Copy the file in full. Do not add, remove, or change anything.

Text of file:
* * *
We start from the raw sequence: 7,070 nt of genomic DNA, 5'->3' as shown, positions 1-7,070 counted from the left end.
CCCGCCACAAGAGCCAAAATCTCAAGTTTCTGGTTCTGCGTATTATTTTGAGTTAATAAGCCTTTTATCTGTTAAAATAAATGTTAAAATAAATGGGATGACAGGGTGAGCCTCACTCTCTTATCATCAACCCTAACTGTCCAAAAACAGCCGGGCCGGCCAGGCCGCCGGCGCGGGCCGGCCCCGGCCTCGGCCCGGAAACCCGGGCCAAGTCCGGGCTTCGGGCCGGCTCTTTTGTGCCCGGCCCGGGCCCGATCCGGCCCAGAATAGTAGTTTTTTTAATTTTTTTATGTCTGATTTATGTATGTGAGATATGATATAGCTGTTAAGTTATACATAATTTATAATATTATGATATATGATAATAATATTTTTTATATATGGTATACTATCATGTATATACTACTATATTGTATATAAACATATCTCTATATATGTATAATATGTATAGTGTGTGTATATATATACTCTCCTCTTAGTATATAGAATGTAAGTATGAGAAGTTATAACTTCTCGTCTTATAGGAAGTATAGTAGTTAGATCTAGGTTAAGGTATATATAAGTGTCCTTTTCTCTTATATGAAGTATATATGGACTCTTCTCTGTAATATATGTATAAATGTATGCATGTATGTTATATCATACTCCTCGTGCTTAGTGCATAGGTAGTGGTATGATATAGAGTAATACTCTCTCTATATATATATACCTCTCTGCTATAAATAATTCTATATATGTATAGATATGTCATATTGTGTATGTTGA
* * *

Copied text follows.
We start from the raw sequence: 7,070 nt of genomic DNA, 5'->3' as shown, positions 1-7,070 counted from the left end.
CCCGCCACAAGAGCCAAAATCTCAAGTTTCTGGTTCTGCGTATTATTTTGAGTTAATAAGCCTTTTATCTGTTAAAATAAATGTTAAAATAAATGGGATGACAGGGTGAGCCTCACTCTCTTATCATCAACCCTAACTGTCCAAAAACAGCCGGGCCGGCCAGGCCGCCGGCGCGGGCCGGCCCCGGCCTCGGCCCGGAAACCCGGGCCAAGTCCGGGCTTCGGGCCGGCTCTTTTGTGCCCGGCCCGGGCCCGATCCGGCCCAGAATAGTAGTTTTTTTAATTTTTTTATGTCTGATTTATGTATGTGAGATATGATATAGCTGTTAAGTTATACATAATTTATAATATTATGATATATGATAATAATATTTTTTATATATGGTATACTATCATGTATATACTACTATATTGTATATAAACATATCTCTATATATGTATAATATGTATAGTGTGTGTATATATATACTCTCCTCTTAGTATATAGAATGTAAGTATGAGAAGTTATAACTTCTCGTCTTATAGGAAGTATAGTAGTTAGATCTAGGTTAAGGTATATATAAGTGTCCTTTTCTCTTATATGAAGTATATATGGACTCTTCTCTGTAATATATGTATAAATGTATGCATGTATGTTATATCATACTCCTCGTGCTTAGTGCATAGGTAGTGGTATGATATAGAGTAATACTCTCTCTATATATATATACCTCTCTGCTATAAATAATTCTATATATGTATAGATATGTCATATTGTGTATGTTGA